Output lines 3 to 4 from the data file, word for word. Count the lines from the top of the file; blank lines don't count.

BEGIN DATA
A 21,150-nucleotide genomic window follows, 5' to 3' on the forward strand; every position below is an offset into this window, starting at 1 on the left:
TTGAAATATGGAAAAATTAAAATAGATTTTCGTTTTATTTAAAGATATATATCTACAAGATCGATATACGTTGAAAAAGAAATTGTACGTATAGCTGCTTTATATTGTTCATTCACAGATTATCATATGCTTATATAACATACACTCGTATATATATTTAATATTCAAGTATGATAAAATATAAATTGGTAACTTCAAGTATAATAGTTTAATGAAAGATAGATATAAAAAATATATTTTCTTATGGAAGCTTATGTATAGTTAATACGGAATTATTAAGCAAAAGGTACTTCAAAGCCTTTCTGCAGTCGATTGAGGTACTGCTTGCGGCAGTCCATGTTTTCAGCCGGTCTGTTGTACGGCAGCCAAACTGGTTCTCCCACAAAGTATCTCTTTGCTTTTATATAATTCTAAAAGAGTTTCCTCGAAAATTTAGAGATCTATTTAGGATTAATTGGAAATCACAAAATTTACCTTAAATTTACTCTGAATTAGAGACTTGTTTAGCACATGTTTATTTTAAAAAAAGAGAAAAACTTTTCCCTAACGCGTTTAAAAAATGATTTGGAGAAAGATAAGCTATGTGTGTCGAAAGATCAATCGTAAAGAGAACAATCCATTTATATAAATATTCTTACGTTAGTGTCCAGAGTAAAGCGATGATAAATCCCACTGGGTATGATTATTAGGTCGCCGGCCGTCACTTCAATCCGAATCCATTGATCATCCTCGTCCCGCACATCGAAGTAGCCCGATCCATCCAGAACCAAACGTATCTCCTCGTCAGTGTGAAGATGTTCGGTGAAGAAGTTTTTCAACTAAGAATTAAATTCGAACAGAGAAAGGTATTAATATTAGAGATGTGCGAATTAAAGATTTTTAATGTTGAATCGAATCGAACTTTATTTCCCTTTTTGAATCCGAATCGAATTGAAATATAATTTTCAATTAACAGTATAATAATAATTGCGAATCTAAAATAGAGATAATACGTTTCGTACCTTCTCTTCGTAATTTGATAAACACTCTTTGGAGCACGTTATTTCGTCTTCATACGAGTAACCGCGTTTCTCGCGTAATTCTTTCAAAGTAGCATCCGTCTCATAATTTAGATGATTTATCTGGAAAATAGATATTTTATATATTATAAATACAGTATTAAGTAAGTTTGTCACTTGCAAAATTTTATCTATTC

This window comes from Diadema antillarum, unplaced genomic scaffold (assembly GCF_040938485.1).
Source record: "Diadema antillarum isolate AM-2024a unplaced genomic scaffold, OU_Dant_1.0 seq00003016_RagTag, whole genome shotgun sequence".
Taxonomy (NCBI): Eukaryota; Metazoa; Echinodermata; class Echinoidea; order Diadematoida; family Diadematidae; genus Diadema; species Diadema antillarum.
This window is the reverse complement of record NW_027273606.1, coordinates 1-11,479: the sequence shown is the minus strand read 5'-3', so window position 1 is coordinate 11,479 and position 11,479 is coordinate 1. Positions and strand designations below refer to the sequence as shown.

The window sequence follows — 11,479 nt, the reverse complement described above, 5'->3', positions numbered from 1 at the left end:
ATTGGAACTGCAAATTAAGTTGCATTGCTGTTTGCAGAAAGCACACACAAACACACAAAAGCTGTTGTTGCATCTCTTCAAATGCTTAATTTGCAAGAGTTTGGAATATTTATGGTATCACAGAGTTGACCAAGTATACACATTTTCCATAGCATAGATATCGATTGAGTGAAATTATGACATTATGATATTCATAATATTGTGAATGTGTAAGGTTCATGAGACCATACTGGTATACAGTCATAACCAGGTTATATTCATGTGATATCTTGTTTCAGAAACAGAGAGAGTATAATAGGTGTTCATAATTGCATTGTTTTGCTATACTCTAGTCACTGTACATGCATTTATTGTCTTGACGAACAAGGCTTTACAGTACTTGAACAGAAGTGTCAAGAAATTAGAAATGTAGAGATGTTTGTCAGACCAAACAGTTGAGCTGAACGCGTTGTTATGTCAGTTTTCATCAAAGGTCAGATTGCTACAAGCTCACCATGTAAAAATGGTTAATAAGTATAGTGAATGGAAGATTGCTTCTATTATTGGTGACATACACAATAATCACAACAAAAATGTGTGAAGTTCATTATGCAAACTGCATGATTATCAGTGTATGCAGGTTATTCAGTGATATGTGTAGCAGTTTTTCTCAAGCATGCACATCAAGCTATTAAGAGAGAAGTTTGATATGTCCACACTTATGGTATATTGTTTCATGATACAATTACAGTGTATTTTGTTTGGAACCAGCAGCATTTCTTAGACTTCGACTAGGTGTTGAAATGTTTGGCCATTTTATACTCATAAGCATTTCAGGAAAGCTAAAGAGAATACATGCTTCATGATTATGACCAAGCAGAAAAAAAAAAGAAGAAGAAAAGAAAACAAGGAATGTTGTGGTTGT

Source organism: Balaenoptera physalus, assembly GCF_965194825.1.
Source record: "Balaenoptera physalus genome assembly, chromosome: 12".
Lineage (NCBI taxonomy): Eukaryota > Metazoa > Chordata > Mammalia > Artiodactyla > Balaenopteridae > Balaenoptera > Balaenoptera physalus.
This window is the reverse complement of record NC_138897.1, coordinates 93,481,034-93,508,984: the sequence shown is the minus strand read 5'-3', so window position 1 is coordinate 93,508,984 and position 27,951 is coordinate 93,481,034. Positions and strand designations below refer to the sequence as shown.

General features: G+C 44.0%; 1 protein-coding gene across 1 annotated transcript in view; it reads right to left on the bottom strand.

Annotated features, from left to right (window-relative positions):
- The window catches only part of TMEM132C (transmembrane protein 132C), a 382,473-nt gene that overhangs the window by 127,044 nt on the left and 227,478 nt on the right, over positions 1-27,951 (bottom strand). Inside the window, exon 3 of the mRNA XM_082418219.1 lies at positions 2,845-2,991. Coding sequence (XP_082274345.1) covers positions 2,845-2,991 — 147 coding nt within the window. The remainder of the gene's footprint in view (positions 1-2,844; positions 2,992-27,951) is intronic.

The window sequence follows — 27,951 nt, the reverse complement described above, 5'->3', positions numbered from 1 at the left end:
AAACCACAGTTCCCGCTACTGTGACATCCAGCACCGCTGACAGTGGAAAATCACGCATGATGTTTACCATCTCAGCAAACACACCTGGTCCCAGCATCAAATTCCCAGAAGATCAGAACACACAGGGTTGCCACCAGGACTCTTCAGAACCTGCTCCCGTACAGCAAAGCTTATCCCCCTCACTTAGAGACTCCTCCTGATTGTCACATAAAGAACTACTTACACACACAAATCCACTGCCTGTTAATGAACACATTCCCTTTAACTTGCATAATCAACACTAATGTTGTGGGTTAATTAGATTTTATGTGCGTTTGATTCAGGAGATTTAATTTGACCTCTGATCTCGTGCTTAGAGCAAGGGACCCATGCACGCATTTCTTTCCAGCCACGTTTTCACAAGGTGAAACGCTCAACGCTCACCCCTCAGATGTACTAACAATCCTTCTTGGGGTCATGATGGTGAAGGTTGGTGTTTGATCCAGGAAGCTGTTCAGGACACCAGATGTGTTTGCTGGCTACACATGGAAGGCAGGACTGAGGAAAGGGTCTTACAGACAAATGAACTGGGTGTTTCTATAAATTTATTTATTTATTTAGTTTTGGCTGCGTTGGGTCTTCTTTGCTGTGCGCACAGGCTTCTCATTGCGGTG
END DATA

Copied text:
This window comes from Diadema antillarum, unplaced genomic scaffold (assembly GCF_040938485.1).
Source record: "Diadema antillarum isolate AM-2024a unplaced genomic scaffold, OU_Dant_1.0 seq00003016_RagTag, whole genome shotgun sequence".